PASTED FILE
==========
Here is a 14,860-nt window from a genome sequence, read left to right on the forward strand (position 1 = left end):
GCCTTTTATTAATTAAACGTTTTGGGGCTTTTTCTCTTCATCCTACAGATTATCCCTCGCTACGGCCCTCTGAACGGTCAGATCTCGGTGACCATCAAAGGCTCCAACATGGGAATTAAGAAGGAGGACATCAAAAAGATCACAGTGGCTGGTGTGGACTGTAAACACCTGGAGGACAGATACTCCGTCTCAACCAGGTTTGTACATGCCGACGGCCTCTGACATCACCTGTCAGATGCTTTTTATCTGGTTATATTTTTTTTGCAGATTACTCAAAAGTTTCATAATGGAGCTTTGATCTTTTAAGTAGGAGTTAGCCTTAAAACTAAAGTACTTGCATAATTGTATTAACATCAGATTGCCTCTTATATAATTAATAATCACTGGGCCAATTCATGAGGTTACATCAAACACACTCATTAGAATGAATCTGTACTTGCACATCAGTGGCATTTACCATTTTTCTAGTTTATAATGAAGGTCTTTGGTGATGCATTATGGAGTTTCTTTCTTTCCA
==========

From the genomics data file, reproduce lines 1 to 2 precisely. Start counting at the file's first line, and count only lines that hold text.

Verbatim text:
Here is a 14,860-nt window from a genome sequence, read left to right on the forward strand (position 1 = left end):
GCCTTTTATTAATTAAACGTTTTGGGGCTTTTTCTCTTCATCCTACAGATTATCCCTCGCTACGGCCCTCTGAACGGTCAGATCTCGGTGACCATCAAAGGCTCCAACATGGGAATTAAGAAGGAGGACATCAAAAAGATCACAGTGGCTGGTGTGGACTGTAAACACCTGGAGGACAGATACTCCGTCTCAACCAGGTTTGTACATGCCGACGGCCTCTGACATCACCTGTCAGATGCTTTTTATCTGGTTATATTTTTTTTGCAGATTACTCAAAAGTTTCATAATGGAGCTTTGATCTTTTAAGTAGGAGTTAGCCTTAAAACTAAAGTACTTGCATAATTGTATTAACATCAGATTGCCTCTTATATAATTAATAATCACTGGGCCAATTCATGAGGTTACATCAAACACACTCATTAGAATGAATCTGTACTTGCACATCAGTGGCATTTACCATTTTTCTAGTTTATAATGAAGGTCTTTGGTGATGCATTATGGAGTTTCTTTCTTTCCA